Israel Strips Jerusalem-born Palestinian of Residency After Years in Canada

Tamam Zubaidi and her 13-year-old daughter penalized for staying with her husband, a graduate student.

Nir Hasson
Nir Hasson
The Zubaidi family. The Interior Minister says that after eight years abroad, Tamam had effectively declared that the center of her life was elsewhere.
Nir Hasson
Nir Hasson

Tamam Zubaidi, a Jerusalem-born Palestinian, has lost her status as a Jerusalem resident after spending a lengthy period in Canada while her husband studied there. As a result, she and her 13-year-old daughter, who was also born in Jerusalem, are stateless.

Since Israel’s annexation of the area in 1967, Palestinian Jerusalemites have the status of Israeli residents and carry Israeli identity cards. However, anyone who leaves Israel for a period of seven years or more risks having this status revoked.

Interior Ministry statistics submitted to HaMoked – the Center for the Defense of the Individual, in response to its freedom of information request show that in 2013, 106 Jerusalem Arabs had their residency revoked, among them 50 women and 24 minors. During that year, 35 Arabs also had their residency restored. Since 1967 more than 14,000 people have had their residency revoked.

Zubaidi, 38, was born in Jerusalem and lived there all her life. In 2006 she traveled to Vancouver with her husband, a West Bank resident, who is pursuing a PhD in film there. She was careful to renew her Israeli travel documents every year, but when she tried to do so again four months ago she was told that her Israeli residency permit had been revoked. As a result, she and her daughter also lost their legal status in Canada.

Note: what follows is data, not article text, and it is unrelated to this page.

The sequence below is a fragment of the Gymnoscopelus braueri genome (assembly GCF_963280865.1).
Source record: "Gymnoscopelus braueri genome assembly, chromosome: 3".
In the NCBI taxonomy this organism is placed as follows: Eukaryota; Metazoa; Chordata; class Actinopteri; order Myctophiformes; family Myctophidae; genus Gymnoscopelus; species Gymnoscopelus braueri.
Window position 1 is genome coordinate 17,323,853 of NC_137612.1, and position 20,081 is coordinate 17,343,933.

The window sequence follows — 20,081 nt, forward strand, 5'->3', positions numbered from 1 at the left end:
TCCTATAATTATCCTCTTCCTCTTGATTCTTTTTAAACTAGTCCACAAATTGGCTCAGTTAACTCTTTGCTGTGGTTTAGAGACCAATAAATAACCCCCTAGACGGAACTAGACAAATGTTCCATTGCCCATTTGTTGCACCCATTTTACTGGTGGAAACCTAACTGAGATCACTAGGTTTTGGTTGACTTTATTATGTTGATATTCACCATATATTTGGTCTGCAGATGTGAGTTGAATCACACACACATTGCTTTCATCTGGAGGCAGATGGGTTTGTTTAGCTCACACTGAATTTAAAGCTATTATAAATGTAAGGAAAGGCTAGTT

“This means that she and the girl have no health insurance, she cannot drive, and the girl can’t be registered in school. This is an awful situation to be in,” said her husband, Subhi Zubaidi.

Zubaidi requested and was granted a hearing at the Israeli Consulate in Toronto and bought tickets to travel there, but because she had no valid identity or travel documents she was not permitted to fly. In the end she was granted a four-minute telephone conversation with a consular official, and on Sunday she was informed that her appeal had been denied.

Zubaidi’s lawyer, Adi Lustigman, said that while courts over the years have upheld the revoking of residency status after seven years on grounds the person has settled elsewhere, “It’s clear that studies do not provide an assumption of having settled elsewhere. The Interior Ministry is also ignoring the rights of the daughter. She didn’t choose to settle elsewhere and she finds herself with no status.”

The spokesman for the ministry’s Population Administration said that after living abroad for eight years Zubaidi had effectively declared that the center of her life was elsewhere. “The revocation of her status was done in an orderly and lawful fashion. If Zubaidi or her attorney has reservations about the matter, they can submit them in the acceptable, lawful way. We do not plan to debate with her lawyer in the media.”

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